MicroCT reveals vulnerable plaque characteristics

April 4, 2005

For the first time, researchers have used high-resolution microCT to identify microcalcific components of coronary artery vulnerable plaques. Although the technique could help stratify high-risk patients, clinical utility will have to wait until further advances are made in conventional CT image resolution.

For the first time, researchers have used high-resolution microCT to identify microcalcific components of coronary artery vulnerable plaques. Although the technique could help stratify high-risk patients, clinical utility will have to wait until further advances are made in conventional CT image resolution.

Dr. P. Cherukuri and colleagues at the University of Texas Health Science Center in Houston examined specimens of left anterior descending coronary arteries obtained from autopsy of individuals with coronary artery disease. They presented their findings in a poster at the 2004 Transcatheter Cardiovascular Therapeutics conference.

The researchers imaged the arterial specimens ex vivo with a GE RS-9 microCT system (80 kV, 450 µA, 27-µm isometric voxel size). Specimens were decalcified, transversely sectioned every 80 to 90 µm, and stained for histologic correlation.

They found significant correlation between microCT and histology, in particular the distribution of microcalcifications within lipid-rich plaques.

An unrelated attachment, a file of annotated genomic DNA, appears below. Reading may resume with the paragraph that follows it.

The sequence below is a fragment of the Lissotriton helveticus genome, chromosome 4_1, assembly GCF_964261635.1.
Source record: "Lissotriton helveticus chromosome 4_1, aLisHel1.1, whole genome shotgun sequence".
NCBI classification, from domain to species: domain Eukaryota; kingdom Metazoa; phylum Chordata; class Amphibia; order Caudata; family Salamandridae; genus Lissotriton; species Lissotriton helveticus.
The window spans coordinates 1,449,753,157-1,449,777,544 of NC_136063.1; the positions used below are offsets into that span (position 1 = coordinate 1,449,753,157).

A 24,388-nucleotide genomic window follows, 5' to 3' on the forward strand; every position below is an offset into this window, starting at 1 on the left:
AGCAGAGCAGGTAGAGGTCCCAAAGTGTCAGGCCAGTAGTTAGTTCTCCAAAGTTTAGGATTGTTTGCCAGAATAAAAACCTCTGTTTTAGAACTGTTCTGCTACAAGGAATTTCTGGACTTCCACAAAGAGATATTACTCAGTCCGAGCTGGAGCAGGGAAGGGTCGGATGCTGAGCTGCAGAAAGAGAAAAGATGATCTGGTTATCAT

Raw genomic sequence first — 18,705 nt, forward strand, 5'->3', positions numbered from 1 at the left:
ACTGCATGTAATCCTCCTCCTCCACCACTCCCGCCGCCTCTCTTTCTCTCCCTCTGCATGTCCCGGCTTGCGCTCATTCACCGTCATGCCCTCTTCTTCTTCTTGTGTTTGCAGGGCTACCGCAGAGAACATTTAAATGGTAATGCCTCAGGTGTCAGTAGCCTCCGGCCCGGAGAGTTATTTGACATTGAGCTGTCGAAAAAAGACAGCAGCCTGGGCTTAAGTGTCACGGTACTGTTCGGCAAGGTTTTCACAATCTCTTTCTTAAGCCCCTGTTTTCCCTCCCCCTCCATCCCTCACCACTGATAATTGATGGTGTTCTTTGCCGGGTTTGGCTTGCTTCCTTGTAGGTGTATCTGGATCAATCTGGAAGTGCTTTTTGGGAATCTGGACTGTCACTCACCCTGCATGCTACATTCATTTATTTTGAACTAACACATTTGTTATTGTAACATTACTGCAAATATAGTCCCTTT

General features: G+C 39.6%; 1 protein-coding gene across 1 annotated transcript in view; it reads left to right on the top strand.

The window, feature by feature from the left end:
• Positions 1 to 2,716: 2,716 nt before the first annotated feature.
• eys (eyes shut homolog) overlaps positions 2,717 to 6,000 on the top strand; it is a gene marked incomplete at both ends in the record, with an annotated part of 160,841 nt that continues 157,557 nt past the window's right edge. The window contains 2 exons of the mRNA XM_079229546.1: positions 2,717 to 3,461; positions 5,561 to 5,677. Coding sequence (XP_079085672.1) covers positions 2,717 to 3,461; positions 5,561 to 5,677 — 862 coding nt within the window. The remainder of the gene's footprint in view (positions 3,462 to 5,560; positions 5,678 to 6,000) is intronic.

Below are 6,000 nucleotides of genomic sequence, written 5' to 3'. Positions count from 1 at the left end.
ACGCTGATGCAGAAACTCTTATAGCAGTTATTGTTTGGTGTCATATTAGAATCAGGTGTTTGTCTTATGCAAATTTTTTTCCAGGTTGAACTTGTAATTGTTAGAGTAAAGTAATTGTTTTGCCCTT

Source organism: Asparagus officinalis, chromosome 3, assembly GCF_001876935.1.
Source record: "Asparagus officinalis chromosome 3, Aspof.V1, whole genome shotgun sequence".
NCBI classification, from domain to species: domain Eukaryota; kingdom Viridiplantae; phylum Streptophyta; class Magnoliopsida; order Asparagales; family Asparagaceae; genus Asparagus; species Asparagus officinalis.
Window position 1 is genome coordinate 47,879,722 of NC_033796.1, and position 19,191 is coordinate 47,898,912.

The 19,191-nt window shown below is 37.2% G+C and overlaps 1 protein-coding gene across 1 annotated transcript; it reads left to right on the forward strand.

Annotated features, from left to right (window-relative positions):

Fibrocalcific plaques were shown to be homogeneous in composition, with a dense focus of calcification. Lipid-rich plaques, however, were variably heterogeneous with ordered distributions of microcalcifications predominantly located deep and lateral to the lipid core.

Histology of these lipid-rich plaques revealed clusters of microcalcifications, many as small as 10 µm in diameter, deep within the arterial wall and peripheral to the lipid core. These microcalcifications were positively identified with the microCT, and the images strongly indicate that the individual deposits are closely spaced.

"Given the abundance of clinical data suggesting that microcalcific lipid-rich plaques are more prone to rupture rather than fibrocalcific plaques, it is highly desirable to characterize the aforementioned plaques to diagnose high-risk patients," the study said.

For more information from the Diagnostic Imaging archives:

MSCT tackles acute chest pain in emergency room

CT leads imaging field in plaque assessment

Plaque components hold key to diagnosis

Catheter takes MR inside the body to detect plaque